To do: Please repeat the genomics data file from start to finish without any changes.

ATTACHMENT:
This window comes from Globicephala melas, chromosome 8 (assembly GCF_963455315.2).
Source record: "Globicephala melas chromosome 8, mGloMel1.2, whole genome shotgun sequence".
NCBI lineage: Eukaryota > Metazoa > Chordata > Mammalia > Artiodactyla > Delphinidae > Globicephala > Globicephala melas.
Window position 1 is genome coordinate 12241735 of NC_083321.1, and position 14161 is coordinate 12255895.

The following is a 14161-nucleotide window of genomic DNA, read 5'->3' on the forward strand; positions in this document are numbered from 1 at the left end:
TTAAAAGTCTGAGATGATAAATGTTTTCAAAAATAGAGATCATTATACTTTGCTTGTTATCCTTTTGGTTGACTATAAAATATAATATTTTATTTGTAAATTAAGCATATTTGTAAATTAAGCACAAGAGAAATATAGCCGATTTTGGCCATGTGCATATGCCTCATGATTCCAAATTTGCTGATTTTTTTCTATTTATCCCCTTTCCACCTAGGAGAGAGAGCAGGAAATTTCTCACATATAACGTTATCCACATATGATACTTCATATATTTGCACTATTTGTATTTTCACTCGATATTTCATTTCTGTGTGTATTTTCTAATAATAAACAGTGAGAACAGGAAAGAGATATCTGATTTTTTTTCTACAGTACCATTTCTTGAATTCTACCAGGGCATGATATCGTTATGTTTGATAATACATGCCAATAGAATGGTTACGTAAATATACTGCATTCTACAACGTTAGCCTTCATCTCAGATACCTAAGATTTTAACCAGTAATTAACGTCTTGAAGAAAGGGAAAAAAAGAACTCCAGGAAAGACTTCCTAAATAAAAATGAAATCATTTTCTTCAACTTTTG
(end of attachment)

This window comes from Globicephala melas, chromosome 8 (assembly GCF_963455315.2).
Source record: "Globicephala melas chromosome 8, mGloMel1.2, whole genome shotgun sequence".
NCBI lineage: Eukaryota > Metazoa > Chordata > Mammalia > Artiodactyla > Delphinidae > Globicephala > Globicephala melas.
Window position 1 is genome coordinate 12241735 of NC_083321.1, and position 14161 is coordinate 12255895.

The following is a 14161-nucleotide window of genomic DNA, read 5'->3' on the forward strand; positions in this document are numbered from 1 at the left end:
TTAAAAGTCTGAGATGATAAATGTTTTCAAAAATAGAGATCATTATACTTTGCTTGTTATCCTTTTGGTTGACTATAAAATATAATATTTTATTTGTAAATTAAGCATATTTGTAAATTAAGCACAAGAGAAATATAGCCGATTTTGGCCATGTGCATATGCCTCATGATTCCAAATTTGCTGATTTTTTTCTATTTATCCCCTTTCCACCTAGGAGAGAGAGCAGGAAATTTCTCACATATAACGTTATCCACATATGATACTTCATATATTTGCACTATTTGTATTTTCACTCGATATTTCATTTCTGTGTGTATTTTCTAATAATAAACAGTGAGAACAGGAAAGAGATATCTGATTTTTTTTCTACAGTACCATTTCTTGAATTCTACCAGGGCATGATATCGTTATGTTTGATAATACATGCCAATAGAATGGTTACGTAAATATACTGCATTCTACAACGTTAGCCTTCATCTCAGATACCTAAGATTTTAACCAGTAATTAACGTCTTGAAGAAAGGGAAAAAAAGAACTCCAGGAAAGACTTCCTAAATAAAAATGAAATCATTTTCTTCAACTTTTG